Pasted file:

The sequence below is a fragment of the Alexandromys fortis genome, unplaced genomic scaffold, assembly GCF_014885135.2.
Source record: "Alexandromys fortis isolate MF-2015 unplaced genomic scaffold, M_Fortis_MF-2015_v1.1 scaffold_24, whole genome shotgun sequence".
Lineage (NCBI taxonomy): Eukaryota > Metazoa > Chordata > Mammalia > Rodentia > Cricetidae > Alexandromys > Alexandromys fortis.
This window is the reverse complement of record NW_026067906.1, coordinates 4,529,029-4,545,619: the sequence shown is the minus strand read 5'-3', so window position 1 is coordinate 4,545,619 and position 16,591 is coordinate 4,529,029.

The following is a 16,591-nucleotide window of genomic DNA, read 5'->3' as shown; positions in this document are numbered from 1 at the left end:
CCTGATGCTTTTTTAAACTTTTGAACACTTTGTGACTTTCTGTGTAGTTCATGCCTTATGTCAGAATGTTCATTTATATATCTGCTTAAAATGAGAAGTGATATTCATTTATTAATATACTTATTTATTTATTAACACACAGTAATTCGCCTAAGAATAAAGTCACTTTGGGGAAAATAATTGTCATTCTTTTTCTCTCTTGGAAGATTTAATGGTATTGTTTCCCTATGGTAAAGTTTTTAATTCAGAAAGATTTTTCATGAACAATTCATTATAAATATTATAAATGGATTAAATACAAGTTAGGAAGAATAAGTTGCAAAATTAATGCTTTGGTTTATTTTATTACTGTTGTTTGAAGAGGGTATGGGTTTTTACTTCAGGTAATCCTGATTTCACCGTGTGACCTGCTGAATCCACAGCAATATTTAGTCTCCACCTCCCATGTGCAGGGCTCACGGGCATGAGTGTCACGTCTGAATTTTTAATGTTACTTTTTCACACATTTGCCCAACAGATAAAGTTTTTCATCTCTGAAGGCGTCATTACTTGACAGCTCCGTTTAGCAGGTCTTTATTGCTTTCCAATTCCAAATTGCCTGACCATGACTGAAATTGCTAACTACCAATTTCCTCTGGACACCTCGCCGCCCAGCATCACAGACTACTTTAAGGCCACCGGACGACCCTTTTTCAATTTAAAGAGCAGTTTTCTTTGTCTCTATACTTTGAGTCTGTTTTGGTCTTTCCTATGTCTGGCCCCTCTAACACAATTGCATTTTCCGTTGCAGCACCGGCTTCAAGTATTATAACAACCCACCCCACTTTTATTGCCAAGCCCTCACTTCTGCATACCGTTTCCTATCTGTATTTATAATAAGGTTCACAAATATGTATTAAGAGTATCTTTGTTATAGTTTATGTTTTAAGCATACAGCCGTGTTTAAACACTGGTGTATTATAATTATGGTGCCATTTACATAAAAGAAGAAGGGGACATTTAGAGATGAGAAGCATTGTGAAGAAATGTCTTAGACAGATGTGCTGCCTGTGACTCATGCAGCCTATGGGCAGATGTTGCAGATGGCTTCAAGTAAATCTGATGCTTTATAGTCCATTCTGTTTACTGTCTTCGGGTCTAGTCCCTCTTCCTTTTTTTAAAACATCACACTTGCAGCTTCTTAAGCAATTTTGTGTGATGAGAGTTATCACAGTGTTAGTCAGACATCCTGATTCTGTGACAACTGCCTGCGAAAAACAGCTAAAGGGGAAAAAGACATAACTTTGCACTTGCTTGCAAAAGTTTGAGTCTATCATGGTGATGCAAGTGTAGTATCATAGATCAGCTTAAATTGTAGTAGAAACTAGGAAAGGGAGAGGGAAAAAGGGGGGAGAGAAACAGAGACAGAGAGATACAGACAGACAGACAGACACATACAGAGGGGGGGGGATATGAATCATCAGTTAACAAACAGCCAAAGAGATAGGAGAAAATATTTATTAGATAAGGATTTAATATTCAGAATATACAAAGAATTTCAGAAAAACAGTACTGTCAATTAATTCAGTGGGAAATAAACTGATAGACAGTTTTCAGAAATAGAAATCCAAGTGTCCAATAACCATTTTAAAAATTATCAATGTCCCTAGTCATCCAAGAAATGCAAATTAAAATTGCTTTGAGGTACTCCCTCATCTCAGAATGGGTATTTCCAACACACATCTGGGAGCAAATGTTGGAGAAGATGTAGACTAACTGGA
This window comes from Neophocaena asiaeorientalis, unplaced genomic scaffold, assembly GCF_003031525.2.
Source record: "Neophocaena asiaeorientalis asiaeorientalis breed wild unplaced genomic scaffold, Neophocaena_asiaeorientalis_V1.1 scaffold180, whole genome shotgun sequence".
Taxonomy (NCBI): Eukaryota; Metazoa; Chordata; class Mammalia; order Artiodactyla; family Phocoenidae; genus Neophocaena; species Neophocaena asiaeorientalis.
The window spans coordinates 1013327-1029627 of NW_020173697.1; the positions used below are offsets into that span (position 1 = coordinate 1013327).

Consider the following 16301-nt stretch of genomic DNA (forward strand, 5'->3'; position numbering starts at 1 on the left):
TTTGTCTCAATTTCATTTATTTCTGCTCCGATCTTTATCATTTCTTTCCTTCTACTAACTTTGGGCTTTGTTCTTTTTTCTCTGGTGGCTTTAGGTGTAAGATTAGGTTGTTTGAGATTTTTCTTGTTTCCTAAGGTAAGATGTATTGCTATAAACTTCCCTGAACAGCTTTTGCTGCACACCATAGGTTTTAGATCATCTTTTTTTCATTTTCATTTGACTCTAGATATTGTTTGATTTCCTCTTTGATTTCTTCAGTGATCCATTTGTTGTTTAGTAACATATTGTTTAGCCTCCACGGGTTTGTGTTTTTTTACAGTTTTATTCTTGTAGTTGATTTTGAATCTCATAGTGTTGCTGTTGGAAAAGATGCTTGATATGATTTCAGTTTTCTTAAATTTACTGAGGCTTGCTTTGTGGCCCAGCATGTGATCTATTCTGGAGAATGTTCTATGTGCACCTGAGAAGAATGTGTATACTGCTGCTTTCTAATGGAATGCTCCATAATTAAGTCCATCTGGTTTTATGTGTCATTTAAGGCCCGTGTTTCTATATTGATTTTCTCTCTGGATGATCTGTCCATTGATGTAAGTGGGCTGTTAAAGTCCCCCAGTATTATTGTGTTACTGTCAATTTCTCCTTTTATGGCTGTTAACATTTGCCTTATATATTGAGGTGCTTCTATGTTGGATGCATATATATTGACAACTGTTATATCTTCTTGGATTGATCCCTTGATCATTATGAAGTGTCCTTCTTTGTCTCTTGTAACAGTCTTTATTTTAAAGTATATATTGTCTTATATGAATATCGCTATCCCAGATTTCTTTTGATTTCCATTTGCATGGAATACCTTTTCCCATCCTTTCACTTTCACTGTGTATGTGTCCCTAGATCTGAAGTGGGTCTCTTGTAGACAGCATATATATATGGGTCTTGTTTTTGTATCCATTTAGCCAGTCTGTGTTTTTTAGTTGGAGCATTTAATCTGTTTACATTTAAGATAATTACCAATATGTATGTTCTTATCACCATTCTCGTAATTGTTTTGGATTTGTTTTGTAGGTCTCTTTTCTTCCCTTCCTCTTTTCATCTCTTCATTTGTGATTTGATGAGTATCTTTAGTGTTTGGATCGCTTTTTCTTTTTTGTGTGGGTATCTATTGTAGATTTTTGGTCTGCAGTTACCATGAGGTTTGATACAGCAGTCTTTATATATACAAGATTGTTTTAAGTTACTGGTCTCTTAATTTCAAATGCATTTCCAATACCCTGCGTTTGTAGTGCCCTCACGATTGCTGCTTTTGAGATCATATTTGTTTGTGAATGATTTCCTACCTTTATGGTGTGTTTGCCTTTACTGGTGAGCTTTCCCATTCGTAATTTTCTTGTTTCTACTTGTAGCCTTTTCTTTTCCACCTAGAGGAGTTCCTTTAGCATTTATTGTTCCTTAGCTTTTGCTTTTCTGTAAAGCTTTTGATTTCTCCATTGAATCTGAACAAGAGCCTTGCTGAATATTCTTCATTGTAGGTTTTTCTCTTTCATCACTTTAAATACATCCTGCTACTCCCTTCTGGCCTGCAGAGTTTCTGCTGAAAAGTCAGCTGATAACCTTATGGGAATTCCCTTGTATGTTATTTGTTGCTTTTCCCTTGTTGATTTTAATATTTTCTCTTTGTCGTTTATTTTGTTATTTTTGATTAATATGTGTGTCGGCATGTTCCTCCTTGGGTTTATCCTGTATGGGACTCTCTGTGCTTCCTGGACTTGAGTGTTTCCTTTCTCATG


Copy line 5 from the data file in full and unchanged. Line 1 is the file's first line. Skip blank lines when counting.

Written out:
The following is a 16,591-nucleotide window of genomic DNA, read 5'->3' as shown; positions in this document are numbered from 1 at the left end: